Slightly more active in their charitable activities are the Casual Donors (31%). Members of this group spread their money around, with most donating to at least two different charities each year, but none of them report donating more than $250 annually.
The other two groups – the Prompted Donors (34%) and the Super Donors (21%) – are each significantly more likely than Casual and Non-Donors to support a variety of charities and to spend more than $250 per year.
Those born outside Canada are much more likely to fall into the Super Donor category. More than one-in-three (36%) may be considered members of the most generous segment of the population, compared to one-in-five (21%) within the overall population, said Kurl.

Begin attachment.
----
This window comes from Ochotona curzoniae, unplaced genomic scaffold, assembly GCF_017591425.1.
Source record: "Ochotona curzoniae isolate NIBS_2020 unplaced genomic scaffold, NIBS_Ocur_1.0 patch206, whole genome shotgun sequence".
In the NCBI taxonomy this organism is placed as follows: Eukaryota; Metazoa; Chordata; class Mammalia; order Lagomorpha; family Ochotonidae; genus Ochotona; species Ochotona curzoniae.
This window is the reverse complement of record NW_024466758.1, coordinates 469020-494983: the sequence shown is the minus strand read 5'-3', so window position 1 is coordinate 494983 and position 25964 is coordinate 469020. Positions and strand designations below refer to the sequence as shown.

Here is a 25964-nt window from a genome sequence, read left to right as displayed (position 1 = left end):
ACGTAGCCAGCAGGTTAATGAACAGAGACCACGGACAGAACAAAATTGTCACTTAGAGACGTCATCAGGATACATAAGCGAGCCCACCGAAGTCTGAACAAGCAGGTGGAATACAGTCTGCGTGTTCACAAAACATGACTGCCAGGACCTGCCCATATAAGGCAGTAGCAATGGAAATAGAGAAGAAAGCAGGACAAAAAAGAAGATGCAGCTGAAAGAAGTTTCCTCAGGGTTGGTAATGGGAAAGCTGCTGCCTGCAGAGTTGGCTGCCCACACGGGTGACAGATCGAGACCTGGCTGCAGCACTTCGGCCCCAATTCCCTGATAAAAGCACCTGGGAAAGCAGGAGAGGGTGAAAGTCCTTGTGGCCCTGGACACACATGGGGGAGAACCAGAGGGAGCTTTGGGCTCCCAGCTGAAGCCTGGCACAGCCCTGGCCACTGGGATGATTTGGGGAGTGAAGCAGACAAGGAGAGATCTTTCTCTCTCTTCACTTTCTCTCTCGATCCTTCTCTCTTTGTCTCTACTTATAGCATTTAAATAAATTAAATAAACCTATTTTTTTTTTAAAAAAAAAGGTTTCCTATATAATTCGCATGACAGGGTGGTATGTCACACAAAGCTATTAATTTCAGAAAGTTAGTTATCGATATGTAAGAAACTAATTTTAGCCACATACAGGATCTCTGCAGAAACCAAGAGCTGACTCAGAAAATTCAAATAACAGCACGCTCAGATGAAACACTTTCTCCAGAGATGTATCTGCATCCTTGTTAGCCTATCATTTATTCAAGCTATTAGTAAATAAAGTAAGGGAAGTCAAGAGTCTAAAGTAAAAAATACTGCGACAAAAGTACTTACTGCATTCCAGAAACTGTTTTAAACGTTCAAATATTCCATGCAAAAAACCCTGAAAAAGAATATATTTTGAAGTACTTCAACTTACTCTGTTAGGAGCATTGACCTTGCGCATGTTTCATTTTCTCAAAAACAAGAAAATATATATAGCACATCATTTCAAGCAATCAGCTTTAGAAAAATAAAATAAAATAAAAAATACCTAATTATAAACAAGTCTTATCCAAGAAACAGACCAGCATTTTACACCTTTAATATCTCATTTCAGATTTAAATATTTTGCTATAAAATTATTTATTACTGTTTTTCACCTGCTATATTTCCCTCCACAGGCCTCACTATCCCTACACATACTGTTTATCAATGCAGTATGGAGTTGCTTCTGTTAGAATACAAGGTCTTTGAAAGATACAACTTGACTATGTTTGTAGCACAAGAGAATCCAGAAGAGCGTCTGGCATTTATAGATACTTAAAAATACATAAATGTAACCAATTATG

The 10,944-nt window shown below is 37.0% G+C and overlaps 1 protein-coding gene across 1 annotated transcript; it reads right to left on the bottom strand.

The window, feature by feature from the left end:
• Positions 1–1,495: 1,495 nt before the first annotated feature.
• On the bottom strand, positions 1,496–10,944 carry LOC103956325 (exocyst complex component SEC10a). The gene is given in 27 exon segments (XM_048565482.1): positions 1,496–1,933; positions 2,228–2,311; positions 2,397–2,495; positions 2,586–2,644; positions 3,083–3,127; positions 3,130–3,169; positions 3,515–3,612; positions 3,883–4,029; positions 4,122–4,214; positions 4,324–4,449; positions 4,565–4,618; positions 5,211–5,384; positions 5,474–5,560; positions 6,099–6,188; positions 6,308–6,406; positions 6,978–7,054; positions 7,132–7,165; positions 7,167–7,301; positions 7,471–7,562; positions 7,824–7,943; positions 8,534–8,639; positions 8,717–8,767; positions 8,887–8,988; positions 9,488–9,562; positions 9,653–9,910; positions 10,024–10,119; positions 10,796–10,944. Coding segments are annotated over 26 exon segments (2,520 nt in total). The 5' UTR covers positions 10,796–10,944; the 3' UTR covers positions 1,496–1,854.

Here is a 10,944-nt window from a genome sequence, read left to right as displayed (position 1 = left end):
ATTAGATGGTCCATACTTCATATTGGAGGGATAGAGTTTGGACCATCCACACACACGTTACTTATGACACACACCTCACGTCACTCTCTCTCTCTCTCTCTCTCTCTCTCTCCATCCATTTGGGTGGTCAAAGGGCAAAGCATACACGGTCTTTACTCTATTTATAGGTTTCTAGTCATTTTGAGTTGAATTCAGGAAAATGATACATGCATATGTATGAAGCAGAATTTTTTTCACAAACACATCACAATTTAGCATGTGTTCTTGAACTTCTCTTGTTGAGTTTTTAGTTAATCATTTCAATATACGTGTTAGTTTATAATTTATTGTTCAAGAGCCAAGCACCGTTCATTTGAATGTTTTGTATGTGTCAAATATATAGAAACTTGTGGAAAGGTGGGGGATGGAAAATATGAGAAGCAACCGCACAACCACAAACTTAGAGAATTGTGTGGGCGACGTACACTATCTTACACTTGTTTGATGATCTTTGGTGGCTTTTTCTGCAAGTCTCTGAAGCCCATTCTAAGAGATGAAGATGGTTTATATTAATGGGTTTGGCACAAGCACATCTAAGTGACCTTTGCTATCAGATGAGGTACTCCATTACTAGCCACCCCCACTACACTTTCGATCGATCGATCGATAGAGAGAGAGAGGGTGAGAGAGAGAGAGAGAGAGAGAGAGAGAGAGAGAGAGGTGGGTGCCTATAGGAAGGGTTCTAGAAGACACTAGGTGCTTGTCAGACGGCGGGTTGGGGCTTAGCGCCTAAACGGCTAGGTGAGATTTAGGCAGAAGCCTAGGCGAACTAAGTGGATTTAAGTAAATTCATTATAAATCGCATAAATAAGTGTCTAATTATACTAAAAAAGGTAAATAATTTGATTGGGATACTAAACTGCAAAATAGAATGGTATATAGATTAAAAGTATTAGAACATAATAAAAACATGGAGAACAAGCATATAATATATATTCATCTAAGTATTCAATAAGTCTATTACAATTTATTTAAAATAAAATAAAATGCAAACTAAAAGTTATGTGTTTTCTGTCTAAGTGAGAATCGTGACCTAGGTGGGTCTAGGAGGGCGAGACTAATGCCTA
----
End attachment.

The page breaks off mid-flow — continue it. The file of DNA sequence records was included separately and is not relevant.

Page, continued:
Across each of the 11 donation areas canvassed in this survey, those born outside of Canada are more likely than the general population to have volunteered or donated to all of them, with the exception of animal welfare causes.
Notably, second-generation Canadians as likely as immigrants to volunteer or donate in many charitable areas. This means that they are also much more likely than the general population to be involved. There is however, a large disparity between first and second generation Canadians in two areas – religious causes and involvement in their own ethnic community.
The role of personal faith is evident among Canadians born overseas. While just three-in-ten (31%) among the total population say they are involved with a religious or faith-based cause, this number jumps to six-in-ten (61%) among immigrants and four-in-ten (43%) among second-generation Canadians.